I didn’t have any pictures from the concentration camp we visited prior to this day, it just didn’t feel right to me. But I will talk about it, and if you do get the chance to come to Eastern Europe and Poland, try making a trip down to Auschwitz. Our tour guide for that day accompanied us to Auschwitz and she tried her best to stay calm but I couldn’t help but notice her struggling to maintain her composure. I guess the atrocities of WWII still strikes deep in the polish pysche and definitely remains an indelible part of human history.
We didn’t make it to the rooms with the hair of the jews because we didn’t have enough time plus the fact that, at the same time, a group of officials were visiting the room and so no one else was allowed inside with them. It didn’t bother me at all, but some of the people in our group kinda bitched about not being able to see the hair to our tour guide and persistently voiced their frustrations. It didn’t help that she got quite emotional and apologized to us on our way back. I really felt bad for her. The most ironic thing was the ones who didn’t press her on not being able to visit the room were the ones(me included) who consoled her and told her, “it’s alright, we don’t blame you.” and thanked her. The ones who pressed her about it, in turn, remained silent. Quite a dick move. I managed to steal a moment with her to tell her how thankful I was for her guide and information throughout the day, I hoped I made her feel a little better at least.
Aushwitz was really grim but also very impactful. I’m not sure if it’s cathartic but it’s something that affects us all, even if we weren’t remotely affected by the holocaust. I agree with Maya’s point that this could have happened to anyone, and because it has happened, we as fellow humans are affected by it and must understand the cruelties so that we don’t slip into the depths of inhumanity again. Aushwitz will stick out of any trip because it isn’t enjoyable but I implore you to visit it because it is also the most important.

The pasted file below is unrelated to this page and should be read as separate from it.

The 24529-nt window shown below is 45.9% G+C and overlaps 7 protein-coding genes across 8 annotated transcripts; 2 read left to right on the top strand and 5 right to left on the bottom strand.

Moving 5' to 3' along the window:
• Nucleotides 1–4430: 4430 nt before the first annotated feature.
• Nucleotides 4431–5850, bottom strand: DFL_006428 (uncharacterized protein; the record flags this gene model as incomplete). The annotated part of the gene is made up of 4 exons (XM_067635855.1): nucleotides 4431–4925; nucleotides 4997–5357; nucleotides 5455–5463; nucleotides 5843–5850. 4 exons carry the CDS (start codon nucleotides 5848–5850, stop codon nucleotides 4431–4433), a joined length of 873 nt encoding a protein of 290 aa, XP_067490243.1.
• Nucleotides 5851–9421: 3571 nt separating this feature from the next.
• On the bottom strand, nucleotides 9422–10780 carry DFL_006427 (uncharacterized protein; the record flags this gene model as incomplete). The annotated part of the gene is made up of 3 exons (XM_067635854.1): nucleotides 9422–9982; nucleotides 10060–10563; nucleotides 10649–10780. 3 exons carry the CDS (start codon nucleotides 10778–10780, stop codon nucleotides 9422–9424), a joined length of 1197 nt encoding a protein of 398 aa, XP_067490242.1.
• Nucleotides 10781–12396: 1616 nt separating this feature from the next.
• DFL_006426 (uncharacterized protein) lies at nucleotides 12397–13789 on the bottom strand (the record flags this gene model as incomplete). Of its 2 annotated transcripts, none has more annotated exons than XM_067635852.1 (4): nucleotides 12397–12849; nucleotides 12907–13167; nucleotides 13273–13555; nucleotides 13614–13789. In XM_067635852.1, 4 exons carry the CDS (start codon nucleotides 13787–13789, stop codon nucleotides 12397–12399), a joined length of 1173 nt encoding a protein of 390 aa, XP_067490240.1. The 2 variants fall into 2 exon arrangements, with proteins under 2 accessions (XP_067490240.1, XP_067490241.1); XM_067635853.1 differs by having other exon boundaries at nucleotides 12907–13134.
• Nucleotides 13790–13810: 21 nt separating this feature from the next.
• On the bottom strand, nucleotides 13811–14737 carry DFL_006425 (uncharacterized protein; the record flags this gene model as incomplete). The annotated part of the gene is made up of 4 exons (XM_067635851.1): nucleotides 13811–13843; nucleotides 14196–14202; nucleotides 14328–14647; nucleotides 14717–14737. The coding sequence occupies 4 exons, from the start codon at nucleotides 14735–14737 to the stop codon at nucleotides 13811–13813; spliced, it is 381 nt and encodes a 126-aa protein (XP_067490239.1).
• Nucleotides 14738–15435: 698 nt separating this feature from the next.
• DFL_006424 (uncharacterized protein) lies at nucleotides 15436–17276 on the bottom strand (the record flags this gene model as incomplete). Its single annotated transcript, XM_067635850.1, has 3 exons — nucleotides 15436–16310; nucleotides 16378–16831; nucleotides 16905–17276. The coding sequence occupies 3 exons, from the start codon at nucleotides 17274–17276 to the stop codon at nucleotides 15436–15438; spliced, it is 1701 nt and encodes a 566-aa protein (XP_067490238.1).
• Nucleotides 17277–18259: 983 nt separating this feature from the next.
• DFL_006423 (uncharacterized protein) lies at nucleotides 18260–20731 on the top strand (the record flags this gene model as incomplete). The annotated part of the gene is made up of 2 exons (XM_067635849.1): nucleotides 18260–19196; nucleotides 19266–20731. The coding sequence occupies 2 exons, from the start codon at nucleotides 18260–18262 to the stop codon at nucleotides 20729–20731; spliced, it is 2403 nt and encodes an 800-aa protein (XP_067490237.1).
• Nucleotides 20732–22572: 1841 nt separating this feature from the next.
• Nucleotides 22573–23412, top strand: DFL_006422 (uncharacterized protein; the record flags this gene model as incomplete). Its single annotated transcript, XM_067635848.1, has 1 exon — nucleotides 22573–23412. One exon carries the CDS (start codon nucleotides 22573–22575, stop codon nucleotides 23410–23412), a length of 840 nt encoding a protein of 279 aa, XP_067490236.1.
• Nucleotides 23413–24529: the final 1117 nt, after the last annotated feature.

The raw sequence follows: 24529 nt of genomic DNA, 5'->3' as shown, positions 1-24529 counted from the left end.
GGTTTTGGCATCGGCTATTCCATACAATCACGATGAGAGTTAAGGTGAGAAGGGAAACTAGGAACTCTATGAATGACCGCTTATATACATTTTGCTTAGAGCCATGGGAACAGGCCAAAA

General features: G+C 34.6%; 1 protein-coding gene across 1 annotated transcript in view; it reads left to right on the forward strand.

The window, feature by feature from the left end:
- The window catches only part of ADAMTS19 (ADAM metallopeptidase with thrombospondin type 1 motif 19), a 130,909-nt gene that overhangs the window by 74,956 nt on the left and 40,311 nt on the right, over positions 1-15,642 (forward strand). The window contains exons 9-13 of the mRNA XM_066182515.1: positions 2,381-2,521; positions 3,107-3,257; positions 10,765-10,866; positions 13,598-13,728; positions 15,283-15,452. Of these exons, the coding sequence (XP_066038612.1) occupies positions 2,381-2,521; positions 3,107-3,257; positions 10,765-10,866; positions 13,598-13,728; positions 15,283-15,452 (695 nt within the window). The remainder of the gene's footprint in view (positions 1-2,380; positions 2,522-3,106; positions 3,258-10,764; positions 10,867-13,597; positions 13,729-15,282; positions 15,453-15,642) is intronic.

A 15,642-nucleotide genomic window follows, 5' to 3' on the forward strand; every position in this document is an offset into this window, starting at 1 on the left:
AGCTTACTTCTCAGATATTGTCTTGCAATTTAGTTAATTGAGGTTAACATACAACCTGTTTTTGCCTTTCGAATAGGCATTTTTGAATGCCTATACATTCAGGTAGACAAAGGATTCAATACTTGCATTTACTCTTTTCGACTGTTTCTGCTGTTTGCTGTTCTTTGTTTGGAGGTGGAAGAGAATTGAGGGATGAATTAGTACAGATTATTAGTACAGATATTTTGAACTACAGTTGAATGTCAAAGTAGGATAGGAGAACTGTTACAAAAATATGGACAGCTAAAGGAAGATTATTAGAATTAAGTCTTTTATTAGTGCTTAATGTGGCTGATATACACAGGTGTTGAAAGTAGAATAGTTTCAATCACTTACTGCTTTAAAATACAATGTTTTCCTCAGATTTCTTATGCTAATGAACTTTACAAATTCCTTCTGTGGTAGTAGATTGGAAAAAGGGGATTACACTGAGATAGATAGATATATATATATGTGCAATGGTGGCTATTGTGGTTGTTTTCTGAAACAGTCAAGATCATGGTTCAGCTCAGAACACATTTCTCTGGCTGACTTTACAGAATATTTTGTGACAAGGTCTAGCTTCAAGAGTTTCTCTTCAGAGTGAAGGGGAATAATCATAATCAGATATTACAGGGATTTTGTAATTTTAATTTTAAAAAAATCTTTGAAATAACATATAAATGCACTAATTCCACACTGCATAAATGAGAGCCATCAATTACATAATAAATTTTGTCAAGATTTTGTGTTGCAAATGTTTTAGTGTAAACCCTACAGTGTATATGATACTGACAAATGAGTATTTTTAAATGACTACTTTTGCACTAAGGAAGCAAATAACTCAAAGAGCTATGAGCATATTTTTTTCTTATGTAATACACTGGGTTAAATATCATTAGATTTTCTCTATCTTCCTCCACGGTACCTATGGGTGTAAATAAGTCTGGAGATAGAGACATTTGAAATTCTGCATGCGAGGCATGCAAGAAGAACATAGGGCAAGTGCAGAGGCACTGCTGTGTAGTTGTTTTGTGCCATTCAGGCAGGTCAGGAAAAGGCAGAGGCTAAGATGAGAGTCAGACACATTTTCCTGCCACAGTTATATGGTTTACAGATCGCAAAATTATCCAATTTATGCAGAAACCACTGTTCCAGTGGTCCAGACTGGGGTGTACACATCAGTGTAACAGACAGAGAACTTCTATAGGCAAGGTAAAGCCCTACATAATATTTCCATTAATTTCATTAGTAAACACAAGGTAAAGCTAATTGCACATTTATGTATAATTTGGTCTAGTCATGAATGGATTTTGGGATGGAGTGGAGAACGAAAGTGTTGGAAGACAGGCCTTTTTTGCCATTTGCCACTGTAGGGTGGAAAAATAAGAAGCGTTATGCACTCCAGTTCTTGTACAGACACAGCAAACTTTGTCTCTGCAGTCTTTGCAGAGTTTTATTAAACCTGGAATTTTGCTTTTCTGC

The next part of my trip…still at Krakow. Wawel Cathedral. Former Polish president Lech Kaczynski who died in a plane crash in 2010, is buried beneath next to Frederic Chopin.
A bed of yellow leaves might actually look better than a bed of roses. I know…I’m deprived of seasons so anything I say about the seasons seems crazy. But hey, you have to agree that this is beautiful. I’VE ONLY SEEN AUTUMN TWICE. I THINK!
Was scoping around for an interesting shot with no success…rain all over. Gloomy late morning. Then I chanced upon this cute mother-and-son tag-team 🙂 So thoughtful of them to feed the pigeons especially on this damp and cold morning.
A restaurant with an underground cave. Oh this isn’t the only one I went during my trip 😉 If anyone’s interested, it’s an Italian restaurant named Restauracja Wentzl, Da Pietro Restauracja. Prices were actually reasonable and cheaper than some of the other establishments. But the cave….it’s all about that cave. So if you’re in the medieval main square, why choose any other place?!
Fun fact. W is pronouced as a V in polish. So it’s Vraclov. Yeah, beats me…polish is apprently a super hard language to learn.And if you speak russian, you might have an easier time. And if you find yourself in an awkward pause in the middle of a conversation with a polish, always talk about the weather…preferably complain about it 😉 That’ll make you new friends like finding vodka in Poland.
A dwarf’s perspective on life…ruminating, thinking, reflecting as the world around him passes by in a whirl.
This is something I noticed while moving from city to city. Whether it’s vienna or budapest, wroclaw or prague…there was always a guy who would be making bubbles. He’d hold up these two long sticks with a soapy thread in-between, and hoist it to make these huge bubbles. Three kids over there look like they’re in wonderland! And one teen over here excitedly snapping away. No shame! You’re never too old for this shit!
Fun fact no.2. According to Maya, Polish people have only one hot meal a day. They usually have a heavy and filling lunch and only eat sandwiches for dinner. Polish food and clothes, generally everything, is alot cheaper than in other places. You’d really be surprised.
Poland left an impression on me in many ways. Having their borders constantly shifting throughout history, with multiple sides taking bits and pieces of Poland for themselves, these displacements would seem to made them more wary and cautious of foreigners. Yet, in my limited experience with the Polish, it seems like they’re pretty nice people. They’ve always been eager to help us and were always friendly. So I leave Poland with happy memories and would definitely come back. But for now, do widzenia!
Next post will be on Berlin!